• Switched from Google Maps to Open Street Map using OpenLayers.  Users of the Census Browser maxed out my Google Maps account!  That is 25,000 map loads within a 24 hour period! WOW! I switched to the free Open Street Maps solution, which doesn’t have any usage/bandwidth limitations.  With this change I was also able to add interactive maps.
  • Updated to Twitter Bootstrap 2.0.  The app is now using new UI styles and components which are now available in Twitter Bootstrap version 2.0

The source code for the US Census Browser has also been updated on github:

To learn more about app-UI, check out my page here:


Introducing the US Census Browser Application

I’d like to take this opportunity to introduce you to a new project I’ve been working on to showcase enterprise-class data visualization in HTML-based applications.   The US Census Browser is an open source application for browsing data from the 2010 US Census.

The app is completely written using HTML and JavaScript, even for the charting/data visualization components. You can check it out in several application ecosystems today:

Apple iTunes:
Google Android:
BlackBerry App World:
Amazon App Store: (this includes support for Kindle Fire)

Support for additional platforms is planned for future development. Future targets include BlackBerry Playbook as well as Android 2.x devices, including the Amazon Kindle Fire and Barnes & Noble Nook Color – Android 2.x does not support SVG graphics in-browser, so I am working on some alternative features.

Update: Kindle Fire and Playbook have been approved, and are now supported. See links above.

You can also view the US Census Browser application in your desktop or mobile browser at:

Please keep in mind that this application was designed for mobile devices.  Internet Explorer in particular does not work well with the Census Browser – use at your own risk.   The browser-based application has been tested and works properly in the latest versions of Chrome, Safari, Firefox, and Opera.   The US Census Browser application also does not work in Android 2.x and below, due to the fact that these versions of Android do not support SVG graphics in the mobile browser.

Full application source code for the HTML/JS interface and ColdFusion backend system are available at under the terms of the “Modified BSD License”. Be sure to review the README if you want to get this running on your own.

The application is essentially a single-page web site, which asynchronously loads data from the backend upon request, and displays that data to the user. The main application file is index.html, which loads the UI and appropriate client-side scripts. The main presentation logic is applied via CSS stylesheets, and the application control is handled by the ApplicationController class, inside of application.js. The ApplicationController class handles state changes within the application and updates the UI accordingly. The main data visualization and data formatting logic is all contained within the censusVisualizer class, which the ApplicationController class uses to render content. All DOM manipulation, event handling, and AJAX requests are performed using jQuery.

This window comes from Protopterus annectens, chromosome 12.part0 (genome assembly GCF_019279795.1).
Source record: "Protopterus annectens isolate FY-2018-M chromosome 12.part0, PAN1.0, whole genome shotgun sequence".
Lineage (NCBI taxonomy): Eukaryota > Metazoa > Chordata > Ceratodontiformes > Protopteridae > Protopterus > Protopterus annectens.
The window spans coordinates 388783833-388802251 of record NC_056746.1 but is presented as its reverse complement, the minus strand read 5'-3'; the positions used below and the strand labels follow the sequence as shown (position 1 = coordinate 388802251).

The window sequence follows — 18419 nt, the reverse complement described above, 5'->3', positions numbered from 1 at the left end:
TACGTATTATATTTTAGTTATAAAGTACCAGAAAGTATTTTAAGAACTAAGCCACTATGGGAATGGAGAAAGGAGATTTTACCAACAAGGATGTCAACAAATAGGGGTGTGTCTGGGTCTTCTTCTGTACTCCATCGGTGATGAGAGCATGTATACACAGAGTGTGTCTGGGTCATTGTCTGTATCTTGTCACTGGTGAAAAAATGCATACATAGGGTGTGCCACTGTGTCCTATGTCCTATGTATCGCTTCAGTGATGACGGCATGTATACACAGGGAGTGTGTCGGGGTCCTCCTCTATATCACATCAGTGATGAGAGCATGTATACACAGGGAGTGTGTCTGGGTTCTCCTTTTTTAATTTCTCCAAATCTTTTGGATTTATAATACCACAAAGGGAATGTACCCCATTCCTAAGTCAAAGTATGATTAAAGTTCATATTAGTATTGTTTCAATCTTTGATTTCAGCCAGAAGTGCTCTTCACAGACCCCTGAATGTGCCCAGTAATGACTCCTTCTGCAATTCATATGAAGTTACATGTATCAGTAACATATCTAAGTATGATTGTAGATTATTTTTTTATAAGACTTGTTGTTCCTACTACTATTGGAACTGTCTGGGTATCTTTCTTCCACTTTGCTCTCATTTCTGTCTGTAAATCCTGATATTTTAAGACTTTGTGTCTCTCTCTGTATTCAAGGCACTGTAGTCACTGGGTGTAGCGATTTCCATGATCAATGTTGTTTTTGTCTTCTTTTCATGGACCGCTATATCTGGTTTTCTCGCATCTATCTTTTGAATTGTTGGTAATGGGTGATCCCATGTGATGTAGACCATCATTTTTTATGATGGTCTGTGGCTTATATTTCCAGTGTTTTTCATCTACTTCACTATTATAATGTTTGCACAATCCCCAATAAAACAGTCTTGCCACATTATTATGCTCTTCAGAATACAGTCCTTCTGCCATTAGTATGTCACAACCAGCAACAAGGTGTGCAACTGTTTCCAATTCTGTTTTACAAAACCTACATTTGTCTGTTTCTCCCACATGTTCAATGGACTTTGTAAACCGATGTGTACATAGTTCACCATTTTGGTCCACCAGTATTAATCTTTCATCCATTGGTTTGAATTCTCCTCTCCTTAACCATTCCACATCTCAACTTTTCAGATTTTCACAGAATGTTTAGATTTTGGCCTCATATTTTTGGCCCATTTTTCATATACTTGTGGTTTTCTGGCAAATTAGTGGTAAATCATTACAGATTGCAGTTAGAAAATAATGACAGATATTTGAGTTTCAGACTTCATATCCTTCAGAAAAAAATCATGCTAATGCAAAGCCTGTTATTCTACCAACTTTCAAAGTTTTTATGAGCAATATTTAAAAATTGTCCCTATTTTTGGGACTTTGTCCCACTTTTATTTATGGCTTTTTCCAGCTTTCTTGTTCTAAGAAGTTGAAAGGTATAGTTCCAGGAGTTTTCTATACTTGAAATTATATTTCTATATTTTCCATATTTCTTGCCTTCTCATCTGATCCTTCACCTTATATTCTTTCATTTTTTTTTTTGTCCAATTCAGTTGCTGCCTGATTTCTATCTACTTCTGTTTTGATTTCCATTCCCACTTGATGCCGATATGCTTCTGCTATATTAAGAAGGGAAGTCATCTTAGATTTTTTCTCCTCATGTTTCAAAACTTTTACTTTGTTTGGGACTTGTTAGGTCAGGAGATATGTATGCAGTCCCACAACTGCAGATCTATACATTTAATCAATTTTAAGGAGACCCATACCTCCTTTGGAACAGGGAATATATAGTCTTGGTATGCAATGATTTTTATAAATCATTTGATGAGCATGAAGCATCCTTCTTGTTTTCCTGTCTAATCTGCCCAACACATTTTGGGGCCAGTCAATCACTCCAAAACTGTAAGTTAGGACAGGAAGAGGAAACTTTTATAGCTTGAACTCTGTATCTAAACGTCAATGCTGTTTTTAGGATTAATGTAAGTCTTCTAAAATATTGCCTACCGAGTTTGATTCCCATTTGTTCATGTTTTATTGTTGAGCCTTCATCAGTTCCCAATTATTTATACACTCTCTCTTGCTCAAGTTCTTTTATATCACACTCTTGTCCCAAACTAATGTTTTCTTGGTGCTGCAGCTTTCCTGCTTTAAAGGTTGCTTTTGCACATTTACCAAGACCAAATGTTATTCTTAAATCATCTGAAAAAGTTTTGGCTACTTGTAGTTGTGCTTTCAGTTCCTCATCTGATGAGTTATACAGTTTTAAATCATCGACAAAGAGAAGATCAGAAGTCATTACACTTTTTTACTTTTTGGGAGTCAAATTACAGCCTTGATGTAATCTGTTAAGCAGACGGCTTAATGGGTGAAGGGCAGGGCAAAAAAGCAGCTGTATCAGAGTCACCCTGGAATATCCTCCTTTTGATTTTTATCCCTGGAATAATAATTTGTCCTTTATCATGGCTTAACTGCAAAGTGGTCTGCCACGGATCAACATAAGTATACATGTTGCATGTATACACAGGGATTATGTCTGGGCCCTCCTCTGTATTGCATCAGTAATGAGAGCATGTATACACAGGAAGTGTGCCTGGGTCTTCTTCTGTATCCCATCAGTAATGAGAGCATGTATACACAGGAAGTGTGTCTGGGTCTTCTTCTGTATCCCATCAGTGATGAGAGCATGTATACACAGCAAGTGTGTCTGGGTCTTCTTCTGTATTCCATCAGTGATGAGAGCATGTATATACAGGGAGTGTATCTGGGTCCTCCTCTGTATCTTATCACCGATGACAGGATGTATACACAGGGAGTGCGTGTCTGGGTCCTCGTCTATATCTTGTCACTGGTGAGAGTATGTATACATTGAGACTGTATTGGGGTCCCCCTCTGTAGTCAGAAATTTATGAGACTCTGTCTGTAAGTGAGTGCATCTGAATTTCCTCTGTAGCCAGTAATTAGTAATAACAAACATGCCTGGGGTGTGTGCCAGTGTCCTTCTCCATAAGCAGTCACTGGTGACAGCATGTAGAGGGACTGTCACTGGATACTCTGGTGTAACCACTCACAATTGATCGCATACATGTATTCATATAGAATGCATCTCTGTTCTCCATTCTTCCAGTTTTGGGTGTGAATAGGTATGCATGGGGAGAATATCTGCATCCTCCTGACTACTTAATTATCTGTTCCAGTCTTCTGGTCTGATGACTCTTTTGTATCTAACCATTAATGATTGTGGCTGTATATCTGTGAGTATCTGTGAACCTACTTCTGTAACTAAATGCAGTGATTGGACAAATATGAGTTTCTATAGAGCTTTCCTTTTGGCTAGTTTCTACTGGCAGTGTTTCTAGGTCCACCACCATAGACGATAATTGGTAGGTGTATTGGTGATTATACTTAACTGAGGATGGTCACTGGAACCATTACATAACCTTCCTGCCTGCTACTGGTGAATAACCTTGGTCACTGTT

The data visualization is implemented 100% client-side, using the Highcharts JavaScript library. Highcharts renders vector graphics client-side, based upon the data that is passed into it. Check out the examples at: for a sample of what it is capable of.

The fluid scrolling and swiping between views is implemented using the iScroll JavaScript library. Note: I’m using iScroll-lite.js. This is a great resource for any HTML-mobile, or mobile-web applications.

The client-side runtime does not have any dependencies for access to device-specific functionality. However, PhoneGap is being used as an application container so that the application can be distributed through various mobile “app stores”.

The back-end of this application is written using ColdFusion. Yep, that’s right. I used CF. In fact, the server side is ridiculously simple. It is only a single ColdFusion Component (CFC), with three remotely exposed methods for accessing data, and relies upon CF’s built in functionality to serialize JSON. CF is incredibly powerful, and made this project very simple and quick to develop.

Feel free to check it out on github:
You can also check out more technical details at:

Visualizing Complex Enterprise Data in a Tablet World

My recent Developer Deep Dive webinar “Visualizing Complex Enterprise Data in a Tablet World” is now available on the Adobe Enterprise Developers Portal.   In this webinar, I walk through the fundamentals of a rich, enterprise-data driven mobile experience, powered by Flex, AIR, LCDS, & LCCS.

Take a look at this short clip to get a feel for what’s covered in this webinar…

(Mobile Maps powered by ESRI)

Now, go view the webinar in its entirety to check out how this experience was built:

Grab the source code here: